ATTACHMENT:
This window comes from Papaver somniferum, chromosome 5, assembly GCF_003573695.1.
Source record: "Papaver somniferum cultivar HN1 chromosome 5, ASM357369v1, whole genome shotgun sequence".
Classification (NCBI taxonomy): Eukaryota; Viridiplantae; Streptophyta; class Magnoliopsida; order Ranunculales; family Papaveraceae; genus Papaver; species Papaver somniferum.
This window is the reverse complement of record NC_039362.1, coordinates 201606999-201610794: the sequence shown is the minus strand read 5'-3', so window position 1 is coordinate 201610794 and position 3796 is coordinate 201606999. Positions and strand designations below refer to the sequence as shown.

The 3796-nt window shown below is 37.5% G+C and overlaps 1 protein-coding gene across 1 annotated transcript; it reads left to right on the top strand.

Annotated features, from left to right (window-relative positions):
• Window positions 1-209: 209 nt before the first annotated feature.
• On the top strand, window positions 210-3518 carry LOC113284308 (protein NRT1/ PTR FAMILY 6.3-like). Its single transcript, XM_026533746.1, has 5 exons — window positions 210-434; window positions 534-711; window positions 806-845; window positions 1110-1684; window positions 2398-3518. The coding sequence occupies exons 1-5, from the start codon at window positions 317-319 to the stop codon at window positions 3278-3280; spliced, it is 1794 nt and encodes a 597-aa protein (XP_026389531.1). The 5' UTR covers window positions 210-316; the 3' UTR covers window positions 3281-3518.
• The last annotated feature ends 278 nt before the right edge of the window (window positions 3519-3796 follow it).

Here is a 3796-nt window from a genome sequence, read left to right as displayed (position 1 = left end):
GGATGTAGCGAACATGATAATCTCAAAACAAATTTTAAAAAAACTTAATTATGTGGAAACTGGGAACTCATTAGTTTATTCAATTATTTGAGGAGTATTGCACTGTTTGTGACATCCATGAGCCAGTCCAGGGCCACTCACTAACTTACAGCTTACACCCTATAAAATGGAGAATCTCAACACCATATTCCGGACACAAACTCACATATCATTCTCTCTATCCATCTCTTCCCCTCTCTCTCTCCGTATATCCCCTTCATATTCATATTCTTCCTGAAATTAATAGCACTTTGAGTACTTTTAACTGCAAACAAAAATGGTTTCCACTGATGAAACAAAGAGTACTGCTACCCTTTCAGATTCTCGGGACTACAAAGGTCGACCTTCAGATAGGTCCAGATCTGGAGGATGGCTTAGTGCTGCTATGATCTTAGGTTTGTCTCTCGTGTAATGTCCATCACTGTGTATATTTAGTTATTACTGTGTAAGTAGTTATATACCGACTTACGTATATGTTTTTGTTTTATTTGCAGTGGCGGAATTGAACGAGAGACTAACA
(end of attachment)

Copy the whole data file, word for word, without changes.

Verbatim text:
This window comes from Papaver somniferum, chromosome 5, assembly GCF_003573695.1.
Source record: "Papaver somniferum cultivar HN1 chromosome 5, ASM357369v1, whole genome shotgun sequence".
Classification (NCBI taxonomy): Eukaryota; Viridiplantae; Streptophyta; class Magnoliopsida; order Ranunculales; family Papaveraceae; genus Papaver; species Papaver somniferum.
This window is the reverse complement of record NC_039362.1, coordinates 201606999-201610794: the sequence shown is the minus strand read 5'-3', so window position 1 is coordinate 201610794 and position 3796 is coordinate 201606999. Positions and strand designations below refer to the sequence as shown.

The 3796-nt window shown below is 37.5% G+C and overlaps 1 protein-coding gene across 1 annotated transcript; it reads left to right on the top strand.

Annotated features, from left to right (window-relative positions):
• Window positions 1-209: 209 nt before the first annotated feature.
• On the top strand, window positions 210-3518 carry LOC113284308 (protein NRT1/ PTR FAMILY 6.3-like). Its single transcript, XM_026533746.1, has 5 exons — window positions 210-434; window positions 534-711; window positions 806-845; window positions 1110-1684; window positions 2398-3518. The coding sequence occupies exons 1-5, from the start codon at window positions 317-319 to the stop codon at window positions 3278-3280; spliced, it is 1794 nt and encodes a 597-aa protein (XP_026389531.1). The 5' UTR covers window positions 210-316; the 3' UTR covers window positions 3281-3518.
• The last annotated feature ends 278 nt before the right edge of the window (window positions 3519-3796 follow it).

Here is a 3796-nt window from a genome sequence, read left to right as displayed (position 1 = left end):
GGATGTAGCGAACATGATAATCTCAAAACAAATTTTAAAAAAACTTAATTATGTGGAAACTGGGAACTCATTAGTTTATTCAATTATTTGAGGAGTATTGCACTGTTTGTGACATCCATGAGCCAGTCCAGGGCCACTCACTAACTTACAGCTTACACCCTATAAAATGGAGAATCTCAACACCATATTCCGGACACAAACTCACATATCATTCTCTCTATCCATCTCTTCCCCTCTCTCTCTCCGTATATCCCCTTCATATTCATATTCTTCCTGAAATTAATAGCACTTTGAGTACTTTTAACTGCAAACAAAAATGGTTTCCACTGATGAAACAAAGAGTACTGCTACCCTTTCAGATTCTCGGGACTACAAAGGTCGACCTTCAGATAGGTCCAGATCTGGAGGATGGCTTAGTGCTGCTATGATCTTAGGTTTGTCTCTCGTGTAATGTCCATCACTGTGTATATTTAGTTATTACTGTGTAAGTAGTTATATACCGACTTACGTATATGTTTTTGTTTTATTTGCAGTGGCGGAATTGAACGAGAGACTAACA